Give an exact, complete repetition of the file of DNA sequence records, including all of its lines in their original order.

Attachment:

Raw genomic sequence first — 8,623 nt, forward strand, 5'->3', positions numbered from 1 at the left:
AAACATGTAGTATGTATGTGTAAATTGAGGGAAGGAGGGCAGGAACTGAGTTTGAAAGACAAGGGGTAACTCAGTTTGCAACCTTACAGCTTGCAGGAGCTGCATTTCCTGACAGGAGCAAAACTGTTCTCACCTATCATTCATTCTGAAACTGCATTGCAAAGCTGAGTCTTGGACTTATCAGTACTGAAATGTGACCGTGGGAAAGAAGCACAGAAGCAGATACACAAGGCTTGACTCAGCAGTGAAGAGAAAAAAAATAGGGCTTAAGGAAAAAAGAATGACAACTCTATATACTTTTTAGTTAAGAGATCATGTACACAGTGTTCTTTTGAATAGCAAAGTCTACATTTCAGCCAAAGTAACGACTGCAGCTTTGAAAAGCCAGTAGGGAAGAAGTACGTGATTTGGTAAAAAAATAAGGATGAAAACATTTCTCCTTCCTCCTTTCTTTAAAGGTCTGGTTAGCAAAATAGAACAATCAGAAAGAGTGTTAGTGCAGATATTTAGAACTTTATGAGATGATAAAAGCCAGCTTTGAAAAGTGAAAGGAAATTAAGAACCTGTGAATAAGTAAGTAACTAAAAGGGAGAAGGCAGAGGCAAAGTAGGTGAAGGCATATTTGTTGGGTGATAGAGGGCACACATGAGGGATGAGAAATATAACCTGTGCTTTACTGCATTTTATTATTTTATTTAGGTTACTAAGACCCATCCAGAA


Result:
Raw genomic sequence first — 8,623 nt, forward strand, 5'->3', positions numbered from 1 at the left:
AAACATGTAGTATGTATGTGTAAATTGAGGGAAGGAGGGCAGGAACTGAGTTTGAAAGACAAGGGGTAACTCAGTTTGCAACCTTACAGCTTGCAGGAGCTGCATTTCCTGACAGGAGCAAAACTGTTCTCACCTATCATTCATTCTGAAACTGCATTGCAAAGCTGAGTCTTGGACTTATCAGTACTGAAATGTGACCGTGGGAAAGAAGCACAGAAGCAGATACACAAGGCTTGACTCAGCAGTGAAGAGAAAAAAAATAGGGCTTAAGGAAAAAAGAATGACAACTCTATATACTTTTTAGTTAAGAGATCATGTACACAGTGTTCTTTTGAATAGCAAAGTCTACATTTCAGCCAAAGTAACGACTGCAGCTTTGAAAAGCCAGTAGGGAAGAAGTACGTGATTTGGTAAAAAAATAAGGATGAAAACATTTCTCCTTCCTCCTTTCTTTAAAGGTCTGGTTAGCAAAATAGAACAATCAGAAAGAGTGTTAGTGCAGATATTTAGAACTTTATGAGATGATAAAAGCCAGCTTTGAAAAGTGAAAGGAAATTAAGAACCTGTGAATAAGTAAGTAACTAAAAGGGAGAAGGCAGAGGCAAAGTAGGTGAAGGCATATTTGTTGGGTGATAGAGGGCACACATGAGGGATGAGAAATATAACCTGTGCTTTACTGCATTTTATTATTTTATTTAGGTTACTAAGACCCATCCAGAA